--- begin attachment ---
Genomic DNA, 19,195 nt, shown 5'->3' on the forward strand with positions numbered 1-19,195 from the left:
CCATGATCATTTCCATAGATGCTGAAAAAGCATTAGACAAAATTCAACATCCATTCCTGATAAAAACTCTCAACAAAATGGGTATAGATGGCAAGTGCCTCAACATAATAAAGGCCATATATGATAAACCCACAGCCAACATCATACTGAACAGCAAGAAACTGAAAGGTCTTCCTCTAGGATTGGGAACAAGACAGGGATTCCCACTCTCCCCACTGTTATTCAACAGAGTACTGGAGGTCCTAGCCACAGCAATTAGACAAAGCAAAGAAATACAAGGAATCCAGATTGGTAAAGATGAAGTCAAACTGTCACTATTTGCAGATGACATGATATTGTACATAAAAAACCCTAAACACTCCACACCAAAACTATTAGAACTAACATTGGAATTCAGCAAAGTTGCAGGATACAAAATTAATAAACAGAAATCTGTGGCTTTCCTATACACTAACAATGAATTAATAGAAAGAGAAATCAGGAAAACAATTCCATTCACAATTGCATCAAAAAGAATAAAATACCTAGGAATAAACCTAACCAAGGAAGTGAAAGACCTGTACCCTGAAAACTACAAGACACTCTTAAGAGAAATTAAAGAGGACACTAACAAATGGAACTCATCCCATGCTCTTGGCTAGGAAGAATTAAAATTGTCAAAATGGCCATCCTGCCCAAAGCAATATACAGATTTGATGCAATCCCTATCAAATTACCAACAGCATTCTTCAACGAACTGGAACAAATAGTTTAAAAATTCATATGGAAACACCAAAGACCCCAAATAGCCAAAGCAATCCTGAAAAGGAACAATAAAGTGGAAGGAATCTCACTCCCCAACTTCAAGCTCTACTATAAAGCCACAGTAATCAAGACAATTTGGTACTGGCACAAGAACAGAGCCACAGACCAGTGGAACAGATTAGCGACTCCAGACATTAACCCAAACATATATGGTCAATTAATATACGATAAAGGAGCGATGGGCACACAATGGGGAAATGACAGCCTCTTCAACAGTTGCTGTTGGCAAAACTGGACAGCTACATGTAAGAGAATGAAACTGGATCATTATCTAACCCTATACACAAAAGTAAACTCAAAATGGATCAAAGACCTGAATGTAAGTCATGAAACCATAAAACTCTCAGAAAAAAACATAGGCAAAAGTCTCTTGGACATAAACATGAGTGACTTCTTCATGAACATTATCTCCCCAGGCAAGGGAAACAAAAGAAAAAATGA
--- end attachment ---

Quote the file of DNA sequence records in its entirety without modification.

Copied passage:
Genomic DNA, 19,195 nt, shown 5'->3' on the forward strand with positions numbered 1-19,195 from the left:
CCATGATCATTTCCATAGATGCTGAAAAAGCATTAGACAAAATTCAACATCCATTCCTGATAAAAACTCTCAACAAAATGGGTATAGATGGCAAGTGCCTCAACATAATAAAGGCCATATATGATAAACCCACAGCCAACATCATACTGAACAGCAAGAAACTGAAAGGTCTTCCTCTAGGATTGGGAACAAGACAGGGATTCCCACTCTCCCCACTGTTATTCAACAGAGTACTGGAGGTCCTAGCCACAGCAATTAGACAAAGCAAAGAAATACAAGGAATCCAGATTGGTAAAGATGAAGTCAAACTGTCACTATTTGCAGATGACATGATATTGTACATAAAAAACCCTAAACACTCCACACCAAAACTATTAGAACTAACATTGGAATTCAGCAAAGTTGCAGGATACAAAATTAATAAACAGAAATCTGTGGCTTTCCTATACACTAACAATGAATTAATAGAAAGAGAAATCAGGAAAACAATTCCATTCACAATTGCATCAAAAAGAATAAAATACCTAGGAATAAACCTAACCAAGGAAGTGAAAGACCTGTACCCTGAAAACTACAAGACACTCTTAAGAGAAATTAAAGAGGACACTAACAAATGGAACTCATCCCATGCTCTTGGCTAGGAAGAATTAAAATTGTCAAAATGGCCATCCTGCCCAAAGCAATATACAGATTTGATGCAATCCCTATCAAATTACCAACAGCATTCTTCAACGAACTGGAACAAATAGTTTAAAAATTCATATGGAAACACCAAAGACCCCAAATAGCCAAAGCAATCCTGAAAAGGAACAATAAAGTGGAAGGAATCTCACTCCCCAACTTCAAGCTCTACTATAAAGCCACAGTAATCAAGACAATTTGGTACTGGCACAAGAACAGAGCCACAGACCAGTGGAACAGATTAGCGACTCCAGACATTAACCCAAACATATATGGTCAATTAATATACGATAAAGGAGCGATGGGCACACAATGGGGAAATGACAGCCTCTTCAACAGTTGCTGTTGGCAAAACTGGACAGCTACATGTAAGAGAATGAAACTGGATCATTATCTAACCCTATACACAAAAGTAAACTCAAAATGGATCAAAGACCTGAATGTAAGTCATGAAACCATAAAACTCTCAGAAAAAAACATAGGCAAAAGTCTCTTGGACATAAACATGAGTGACTTCTTCATGAACATTATCTCCCCAGGCAAGGGAAACAAAAGAAAAAATGA